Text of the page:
Jim Etters, 64, of Conway was at home recovering from a recent knee surgery, resting and watching TV with his brother, when he began to feel an odd sensation in the middle of his shoulder blades.
“I didn’t feel pain, just a deep discomfort,” Etters said.
Etters, who had been battling a genetic heart condition for years, was experiencing symptoms of a heart attack.
While there was no immediate chest pain or pressure, Etters felt an “odd sensation” between his neck and shoulders. He knew the feeling from having a past heart problem.
Etters said he doesn’t remember the trip to the emergency room, but he does remember his usually quiet dachshund getting rather loud that afternoon.
“My dachshund doesn’t bark much, but he stood with his back to me barking and sounding the alarm until paramedics arrived,” he said.
Ambulances are now equipped with EKG monitoring equipment that enables emergency medical technicians to send EKG readings directly to the emergency department and Cardiac Catheterization Laboratory, increasing the response time of the Conway Regional heart team.
Paramedic Robert Darr said people have a tendency to want to drive to the hospital, but an ambulance is much safer and better equipped with technology, emergency care, IVs, medications and heart defibrillators.
By beginning the medical treatment process in the ambulance, Darr said, the hospital can receive real-time readings of the patient’s condition and call in necessary departments or physicians expediting the patient care process.
Etters was experiencing chest pain and pressure by the time he arrived at the emergency department.
After about 20 minutes of additional tests and checks, Etters said he remembers feeling relieved when he was told he was having a heart attack.
“In the Emergency Room I don’t know that I opened my eyes, I was uncomfortable; there was a lot of pressure on my chest, but I remember a lady telling me, ‘Mr. Etters you are having a heart attack,’” he said. “I was taken to the Cardiac Cath Lab, and she placed my wrist on the table.”
Etters watched as Dr. Parker Norris, MD, a Cardiologist with the Conway Heart Clinic, inserted an IV-like catheter into Etters’ right wrist, opening his artery with a small mesh tube or stent to restore blood flow to the heart.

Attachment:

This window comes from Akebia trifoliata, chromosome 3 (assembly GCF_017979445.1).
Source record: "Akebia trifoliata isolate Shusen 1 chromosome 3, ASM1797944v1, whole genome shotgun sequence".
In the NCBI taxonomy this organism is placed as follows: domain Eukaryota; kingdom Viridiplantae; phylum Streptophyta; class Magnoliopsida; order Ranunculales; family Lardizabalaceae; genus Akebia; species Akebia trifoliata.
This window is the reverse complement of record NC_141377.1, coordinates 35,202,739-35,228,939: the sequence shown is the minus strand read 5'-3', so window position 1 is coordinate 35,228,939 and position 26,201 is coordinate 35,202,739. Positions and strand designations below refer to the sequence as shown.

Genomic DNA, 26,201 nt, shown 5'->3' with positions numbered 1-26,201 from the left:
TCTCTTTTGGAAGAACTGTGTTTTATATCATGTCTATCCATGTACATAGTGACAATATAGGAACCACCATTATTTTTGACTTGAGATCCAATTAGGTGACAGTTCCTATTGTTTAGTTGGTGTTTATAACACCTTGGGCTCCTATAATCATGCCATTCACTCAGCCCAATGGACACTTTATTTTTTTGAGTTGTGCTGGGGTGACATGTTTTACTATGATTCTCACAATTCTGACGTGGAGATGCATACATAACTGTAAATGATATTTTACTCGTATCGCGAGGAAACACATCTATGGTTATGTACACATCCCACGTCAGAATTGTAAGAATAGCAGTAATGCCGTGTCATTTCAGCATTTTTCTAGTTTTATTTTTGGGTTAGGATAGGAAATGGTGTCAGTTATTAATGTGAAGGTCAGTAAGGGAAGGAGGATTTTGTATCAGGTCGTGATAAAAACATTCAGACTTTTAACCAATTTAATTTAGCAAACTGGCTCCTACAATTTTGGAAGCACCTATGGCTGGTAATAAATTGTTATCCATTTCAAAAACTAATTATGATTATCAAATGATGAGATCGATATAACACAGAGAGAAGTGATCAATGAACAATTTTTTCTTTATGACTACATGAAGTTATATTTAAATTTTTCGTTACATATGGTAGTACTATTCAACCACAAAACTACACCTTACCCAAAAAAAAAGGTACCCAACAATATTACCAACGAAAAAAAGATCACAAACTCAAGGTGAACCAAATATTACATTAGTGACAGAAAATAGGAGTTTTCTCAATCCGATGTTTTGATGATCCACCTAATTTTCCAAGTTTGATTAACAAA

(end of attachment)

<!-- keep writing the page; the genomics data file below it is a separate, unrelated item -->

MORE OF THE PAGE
“The stent was in, the pressure gone and the uncomfortableness had gone away,” Etters said.
Norris estimates he performs about 200 coronary artery stents a year. During his 20 years of practicing medicine, that makes Etters’ one of about 4,000 procedures.
One of the earliest available measures of heart attack care is what is known as door-to-balloon time. Door-to-balloon time measures the time it takes a patient with symptoms of a heart attack to receive an interventional heart procedure after the patient enters the emergency department. These procedures may include heart catheterization or open-heart surgery.
In 2005, the American College of Cardiology gold standard for door-to-balloon time switched from 120 minutes to 90 minutes.
Currently, Conway Regional’s average door-to-balloon time is 58 minutes; that is 32 minutes faster than the Gold Standard. It only took 37 minutes for Etters’ artery to receive blood flow from the time he arrived at the ER.
“The key is to get [the artery] open quickly to lose as little as possible,” Norris said.
After his procedure, Etters spent one day recovering in the Critical Care Unit, and three days on the third floor telemetry unit where his condition was monitored as he recovered.
“I had been taken care of so quickly that I didn’t have very much damage,” he said. “The nurses on the third floor did a great job. They were very friendly and just went the extra mile.”
He also participated in Cardiac Rehabilitation for a few weeks where he exercised 50 minutes per day, three days a week, while wearing a heart monitor.
Cardiologists Dr. Parker Norris, MD and Dr. Don Steely, MD, Cardiac Cath Lab staff, MEMS paramedics and the emergency department are all credited with ensuring patients receive intervention below the 90-minute gold standard. Each heart attack patient in 2013 was treated faster than the gold standard. The national average for 2013 was 94 percent.